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Lupus. 2009 May;18(6):501-7. doi: 10.1177/0961203308099176.

Increased expression of soluble inducible costimulator ligand (ICOSL) in patients with systemic lupus erythematosus.

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Division of Rheumatology, Department of Internal Medicine, Pusan Paik Hospital, Inje University College of Medicine, Busan, Republic of Korea.


To investigate the level of costimulating molecules in systemic lupus erythematosus (SLE), we assessed the plasma concentrations of soluble forms of costimulatory molecules such as programmed death-1 (PD-1), B7-H1 (also called PD-L1 or CD274) and inducible costimulator ligand (ICOSL) in patients with SLE. Plasma concentrations of soluble PD-1, B7-H1 and ICOSL were measured by ELISA using plasma samples from 57 SLE patients with or without the active disease, 21 rheumatoid arthritis (RA) patients and 35 healthy subjects. We also evaluated surface ICOSL expression on B cells using flow cytometry to gain a better understanding of ICOSL expression. To compare the level of ICOSL mRNA expression, reverse transcriptase-polymerase chain reaction (RT-PCR) was performed using total RNA from peripheral blood mononuclear cells (PBMCs) isolated from eight healthy subjects and 11 patients with SLE. The concentration of plasma ICOSL was significantly higher in patients with SLE compared with healthy subjects (P = 0.005). Plasma ICOSL concentrations in patients with active SLE were also significantly higher than those of either patients with inactive SLE or patients with RA (P = 0.001, P = 0.015, respectively). Plasma ICOSL concentrations in patients with SLE correlated modestly with the SLE disease activity index score (r = 0.298, P = 0.024). We also found a significant inverse correlation between the soluble ICOSL expression and the surface ICOSL expression on B cells (r = -0.690, P = 0.001). However, ICOSL mRNA levels of patients with SLE were comparable with those of the control subjects. There was also no significant difference in plasma B7-H1 concentrations between groups, and plasma PD-1 was not detectable in any of the groups. The plasma concentration of soluble ICOSL might be correlated to the disease severity of lupus. The increased levels of ICOSL in active lupus suggest that this pathway is involved in the pathogenesis of SLE. The mechanism and physiological role of soluble ICOSL in the pathogenesis of SLE, however, remains to be investigated.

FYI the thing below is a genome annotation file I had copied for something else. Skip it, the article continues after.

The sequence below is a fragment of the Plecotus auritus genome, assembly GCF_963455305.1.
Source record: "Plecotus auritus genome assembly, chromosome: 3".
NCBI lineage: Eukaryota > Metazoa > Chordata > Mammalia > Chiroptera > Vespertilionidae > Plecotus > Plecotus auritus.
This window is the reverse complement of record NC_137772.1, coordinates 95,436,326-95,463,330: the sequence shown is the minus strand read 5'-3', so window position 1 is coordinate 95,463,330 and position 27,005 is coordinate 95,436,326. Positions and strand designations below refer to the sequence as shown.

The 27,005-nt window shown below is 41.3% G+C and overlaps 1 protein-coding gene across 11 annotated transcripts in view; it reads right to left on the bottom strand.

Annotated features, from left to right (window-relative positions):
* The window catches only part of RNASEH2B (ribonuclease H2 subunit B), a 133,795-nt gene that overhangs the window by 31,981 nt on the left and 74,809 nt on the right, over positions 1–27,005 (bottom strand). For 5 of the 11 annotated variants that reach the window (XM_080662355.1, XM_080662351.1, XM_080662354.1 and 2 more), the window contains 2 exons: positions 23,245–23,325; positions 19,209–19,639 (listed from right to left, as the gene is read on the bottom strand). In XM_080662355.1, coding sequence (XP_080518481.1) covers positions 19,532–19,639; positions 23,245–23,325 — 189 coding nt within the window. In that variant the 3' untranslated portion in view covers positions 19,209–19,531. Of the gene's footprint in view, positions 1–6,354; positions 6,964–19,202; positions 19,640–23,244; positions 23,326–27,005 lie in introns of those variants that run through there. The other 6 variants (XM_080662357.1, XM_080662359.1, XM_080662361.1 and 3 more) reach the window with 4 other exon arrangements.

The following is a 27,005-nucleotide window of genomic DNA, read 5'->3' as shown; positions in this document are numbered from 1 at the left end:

[Indexed for MEDLINE]

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